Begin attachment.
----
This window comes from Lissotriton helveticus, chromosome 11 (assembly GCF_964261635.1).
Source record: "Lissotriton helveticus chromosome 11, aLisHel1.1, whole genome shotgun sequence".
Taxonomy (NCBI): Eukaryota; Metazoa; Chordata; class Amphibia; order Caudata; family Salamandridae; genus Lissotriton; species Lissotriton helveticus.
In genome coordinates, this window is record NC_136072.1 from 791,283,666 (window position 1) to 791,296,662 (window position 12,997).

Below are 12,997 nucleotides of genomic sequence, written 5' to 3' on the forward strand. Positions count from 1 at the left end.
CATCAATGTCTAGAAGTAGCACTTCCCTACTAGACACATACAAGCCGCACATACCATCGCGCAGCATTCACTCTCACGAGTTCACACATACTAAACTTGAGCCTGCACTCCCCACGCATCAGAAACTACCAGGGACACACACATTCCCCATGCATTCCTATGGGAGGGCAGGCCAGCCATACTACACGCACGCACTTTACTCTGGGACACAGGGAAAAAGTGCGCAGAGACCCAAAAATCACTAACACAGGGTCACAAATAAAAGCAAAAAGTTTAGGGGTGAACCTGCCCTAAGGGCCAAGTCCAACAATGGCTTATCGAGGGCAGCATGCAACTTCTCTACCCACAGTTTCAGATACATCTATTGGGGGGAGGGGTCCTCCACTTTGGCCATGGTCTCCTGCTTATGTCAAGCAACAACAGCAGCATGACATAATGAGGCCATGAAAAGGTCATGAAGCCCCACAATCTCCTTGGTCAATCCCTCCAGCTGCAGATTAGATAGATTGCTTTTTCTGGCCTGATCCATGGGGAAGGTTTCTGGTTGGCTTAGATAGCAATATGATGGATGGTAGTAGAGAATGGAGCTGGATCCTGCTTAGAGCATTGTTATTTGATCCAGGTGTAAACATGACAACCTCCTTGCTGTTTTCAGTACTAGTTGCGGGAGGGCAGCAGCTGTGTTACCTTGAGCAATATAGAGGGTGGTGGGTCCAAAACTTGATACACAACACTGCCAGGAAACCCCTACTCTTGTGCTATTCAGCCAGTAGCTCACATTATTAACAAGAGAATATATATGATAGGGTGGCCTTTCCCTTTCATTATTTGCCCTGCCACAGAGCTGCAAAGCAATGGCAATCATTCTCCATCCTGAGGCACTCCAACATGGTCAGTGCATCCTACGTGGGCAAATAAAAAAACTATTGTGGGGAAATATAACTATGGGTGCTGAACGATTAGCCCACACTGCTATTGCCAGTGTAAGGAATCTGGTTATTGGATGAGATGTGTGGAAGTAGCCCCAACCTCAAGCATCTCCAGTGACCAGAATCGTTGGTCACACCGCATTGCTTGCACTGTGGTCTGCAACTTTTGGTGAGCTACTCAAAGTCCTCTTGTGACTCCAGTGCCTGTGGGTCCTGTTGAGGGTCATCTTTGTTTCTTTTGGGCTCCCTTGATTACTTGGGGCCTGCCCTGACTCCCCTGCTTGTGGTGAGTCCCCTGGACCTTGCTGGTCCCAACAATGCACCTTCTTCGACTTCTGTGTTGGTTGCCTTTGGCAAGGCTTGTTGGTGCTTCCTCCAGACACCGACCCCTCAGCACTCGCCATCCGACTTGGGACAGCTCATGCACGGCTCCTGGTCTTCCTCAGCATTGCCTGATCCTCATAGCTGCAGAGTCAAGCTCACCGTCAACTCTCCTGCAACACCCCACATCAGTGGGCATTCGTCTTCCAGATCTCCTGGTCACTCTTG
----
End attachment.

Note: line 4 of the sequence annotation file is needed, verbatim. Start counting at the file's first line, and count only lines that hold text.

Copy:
In genome coordinates, this window is record NC_136072.1 from 791,283,666 (window position 1) to 791,296,662 (window position 12,997).